SM: Speaking of the characters, Willem Dafoe is a pretty great ‘get’ for the lead role in this picture. He’s one of the great working actors of the past couple decades. Can you tell us about scoring him?

DN: What a coup. I still pinch myself. We always had Willem on the potential list of people to play this part. The great thing about this screenplay is we adapted it so the character was an outsider and he was coming to this exotic place. We could cast from the whole world; so it was like, ‘Let’s make a list of the people we’d love to see in this role and who would make us want to go see this film’. So the combination of Willem Dafoe in this landscape was particularly appealing. There was something about the fact that made the character older in the screenplay than he was in the novel, so that we could raise the emotional stakes. But the character also needed to be extremely physically fit. Willem ticked those boxes. I think I was emboldened by his body of work, where he clearly jumps from very large studio productions to very small independent productions. So I had the impression he was somebody who was interested in the material rather than the paycheck. And we were lucky enough that he’d already done a film in Australia [Daybreakers], and I spoke to some people who worked with him and they said, ‘No, he’s very approachable’. So we gave the script to his manager. We were bold enough to send it across, and word came back he was interested. I flew to New York a few weeks later and had a meeting with him, and at the end of that meeting he said, ‘Well, I’d love to work with you guys. So [with American accent] tell your people to talk to my people!’

SM: [Laughs] Do you do a Willem Dafoe impression? Have you shown him that?

DN: No, no I’m not nearly a good enough actor to do that.

SM: Fair enough.

DN: Although he certainly had fun with our accent.

SM: Can you tell me how much time you spent in the Tasmanian wilderness – in the rough – shooting there?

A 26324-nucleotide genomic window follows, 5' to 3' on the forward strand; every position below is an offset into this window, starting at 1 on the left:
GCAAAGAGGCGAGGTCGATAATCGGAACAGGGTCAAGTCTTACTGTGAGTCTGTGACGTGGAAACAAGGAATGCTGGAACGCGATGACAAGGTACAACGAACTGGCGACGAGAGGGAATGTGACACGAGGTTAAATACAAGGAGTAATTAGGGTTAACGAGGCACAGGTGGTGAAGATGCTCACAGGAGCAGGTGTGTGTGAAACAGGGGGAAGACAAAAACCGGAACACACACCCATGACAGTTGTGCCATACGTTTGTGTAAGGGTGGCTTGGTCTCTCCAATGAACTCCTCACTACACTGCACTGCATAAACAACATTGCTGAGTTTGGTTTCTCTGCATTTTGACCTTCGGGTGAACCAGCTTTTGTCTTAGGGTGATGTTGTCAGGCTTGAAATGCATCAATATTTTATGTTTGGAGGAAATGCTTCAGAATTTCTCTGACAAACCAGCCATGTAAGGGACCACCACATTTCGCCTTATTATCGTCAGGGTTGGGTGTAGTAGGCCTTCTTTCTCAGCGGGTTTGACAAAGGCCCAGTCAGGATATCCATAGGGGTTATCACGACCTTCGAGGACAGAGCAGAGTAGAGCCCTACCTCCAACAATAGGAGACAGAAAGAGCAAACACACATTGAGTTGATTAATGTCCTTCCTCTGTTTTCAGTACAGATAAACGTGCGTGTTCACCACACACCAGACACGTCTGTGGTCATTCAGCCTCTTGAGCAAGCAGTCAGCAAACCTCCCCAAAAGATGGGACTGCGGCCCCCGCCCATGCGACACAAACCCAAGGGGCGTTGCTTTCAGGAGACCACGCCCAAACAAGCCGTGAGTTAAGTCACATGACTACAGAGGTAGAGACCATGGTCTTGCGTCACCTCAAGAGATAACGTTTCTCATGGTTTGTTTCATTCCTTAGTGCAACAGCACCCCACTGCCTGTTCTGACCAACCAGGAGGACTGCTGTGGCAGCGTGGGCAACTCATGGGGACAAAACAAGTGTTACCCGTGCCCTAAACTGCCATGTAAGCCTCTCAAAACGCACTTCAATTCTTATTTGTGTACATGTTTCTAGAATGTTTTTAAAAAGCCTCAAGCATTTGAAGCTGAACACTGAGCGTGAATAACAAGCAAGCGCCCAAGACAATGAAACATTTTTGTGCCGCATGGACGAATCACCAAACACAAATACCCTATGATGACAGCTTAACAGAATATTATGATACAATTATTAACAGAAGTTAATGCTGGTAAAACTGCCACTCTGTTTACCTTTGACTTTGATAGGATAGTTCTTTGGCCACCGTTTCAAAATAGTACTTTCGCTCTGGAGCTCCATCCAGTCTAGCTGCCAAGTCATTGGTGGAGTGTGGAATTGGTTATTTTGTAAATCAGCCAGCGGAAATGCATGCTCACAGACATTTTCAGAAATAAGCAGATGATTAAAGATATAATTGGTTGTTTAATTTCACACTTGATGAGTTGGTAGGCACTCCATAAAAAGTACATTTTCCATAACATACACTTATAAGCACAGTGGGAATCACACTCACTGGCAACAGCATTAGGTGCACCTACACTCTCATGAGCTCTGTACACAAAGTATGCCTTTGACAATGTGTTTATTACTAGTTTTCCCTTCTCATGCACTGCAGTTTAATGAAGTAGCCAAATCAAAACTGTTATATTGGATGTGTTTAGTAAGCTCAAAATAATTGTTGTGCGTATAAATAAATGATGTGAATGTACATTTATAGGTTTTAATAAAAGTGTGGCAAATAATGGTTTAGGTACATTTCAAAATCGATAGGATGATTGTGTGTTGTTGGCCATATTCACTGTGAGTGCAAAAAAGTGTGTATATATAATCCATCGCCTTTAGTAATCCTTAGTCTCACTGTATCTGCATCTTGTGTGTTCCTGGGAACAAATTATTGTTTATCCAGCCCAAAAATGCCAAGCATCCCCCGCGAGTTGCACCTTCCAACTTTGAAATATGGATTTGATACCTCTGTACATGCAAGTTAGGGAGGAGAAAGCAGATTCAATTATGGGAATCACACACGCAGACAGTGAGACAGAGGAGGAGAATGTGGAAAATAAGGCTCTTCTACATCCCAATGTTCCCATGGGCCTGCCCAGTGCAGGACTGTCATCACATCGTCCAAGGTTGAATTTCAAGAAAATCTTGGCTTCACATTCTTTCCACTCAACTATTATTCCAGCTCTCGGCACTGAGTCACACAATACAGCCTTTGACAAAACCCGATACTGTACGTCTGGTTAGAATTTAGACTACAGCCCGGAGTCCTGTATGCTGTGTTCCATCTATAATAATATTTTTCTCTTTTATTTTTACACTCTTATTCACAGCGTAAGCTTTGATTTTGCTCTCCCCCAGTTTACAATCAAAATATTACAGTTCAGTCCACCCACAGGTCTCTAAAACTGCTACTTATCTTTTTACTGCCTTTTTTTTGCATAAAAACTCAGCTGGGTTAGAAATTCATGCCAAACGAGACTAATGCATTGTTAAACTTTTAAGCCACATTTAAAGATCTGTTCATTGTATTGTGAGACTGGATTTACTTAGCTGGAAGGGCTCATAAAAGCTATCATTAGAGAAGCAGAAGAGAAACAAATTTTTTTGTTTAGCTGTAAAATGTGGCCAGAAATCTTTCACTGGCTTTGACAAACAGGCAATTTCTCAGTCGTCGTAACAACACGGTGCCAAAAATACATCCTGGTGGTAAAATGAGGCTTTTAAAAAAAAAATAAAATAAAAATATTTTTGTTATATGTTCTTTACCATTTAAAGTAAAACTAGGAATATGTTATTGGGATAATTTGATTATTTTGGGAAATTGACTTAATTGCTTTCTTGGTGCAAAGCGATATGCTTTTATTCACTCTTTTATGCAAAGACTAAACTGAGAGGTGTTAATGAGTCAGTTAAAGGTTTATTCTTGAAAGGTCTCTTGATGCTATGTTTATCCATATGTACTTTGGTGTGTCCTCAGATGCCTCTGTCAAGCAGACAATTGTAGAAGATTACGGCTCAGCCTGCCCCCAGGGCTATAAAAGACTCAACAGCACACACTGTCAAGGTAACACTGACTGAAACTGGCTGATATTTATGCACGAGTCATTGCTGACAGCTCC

DN: We made a few trips during the development of the script in pre-production. Before pre-production, we had an idea of the landscapes we wanted to film in, and so then it was actually during pre-production that we had to find the landscapes that matched those descriptions, but that we could actually get the crew vehicles to. I think one of the beauties of Tasmania is that you can drive along a fairly decent road, pull up the car, get out, and look at a vista that looks completely untouched – because it is. Turn around the other way and you’ll see a road, but 270 degrees you’ve just got magnificent vistas. So we spent a bit of time during early pre-production travelling down there; we kind of got there for real about a week before we started the shoot, locked off some final locations, settled in. I was flying there a lot during pre-production. Then we spent seven weeks there during the actual body of the shoot.

SM: Shooting a film is hard enough, let alone in the outback. Did you have any days where you thought, ‘I’ve had enough!’ What was a tough day on the set?

DN: OK. We were at the house location for close to five weeks. We didn’t shoot there every day for five weeks in a row, but we were there for most of the time. It was a small location and it was claustrophobic and that’s where the kids had to do all their scenes. And I think by the end of those five weeks, everyone was ready to go back into the wilderness.

SM: [Laughs] Are you much of a hunter yourself? Are you good with your hands? Do you think you could last in the wilderness?

DN: I’ve never done any hunting; I’ve never even considered it really. I’ve always kind of imagined it was quite brutal, like the kangaroo-hunting scenes in Wake in Fright. But what I learnt is that bush craft – this primitive snaring technique that Willem’s character uses in the film – is incredibly beautiful. It’s an amazing skill going back centuries; more, thousands of years. I was really in awe of these trapping techniques. As a result, I wanted to capture the beauty of them on film.

SM: Correct me if I’m wrong, but this is your first film since Angst back in 2000.

DN: That’s right.

SM: But you’ve been working solidly in television for the past decade. Do you have any preference between the two mediums?

DN: The great thing about television is you’re able to keep working. Being on set working with crews and actors is what I love. If I was only working on films I’d only get that experience every five or seven years. So, really, I love working in both. The beauty of doing a film every now and then is you get to take a little more time to focus on the details, and that’s a luxury. The schedule felt luxurious even though it was only seven weeks.

SM: I know you’re on the festival circuit now and the film hasn’t even come out yet, but what’s next after this? Have you lined up some projects?

DN: I am reading some scripts at the moment, and I’m also looking forward to going back into television. I like that fast turn around and finishing it all within seven or eight weeks, and seeing it on screen another couple of months after that. But no, reading projects at the moment and yet to decide what the next film project will be.

The Hunter arrives in Australian cinemas October 6, 2011.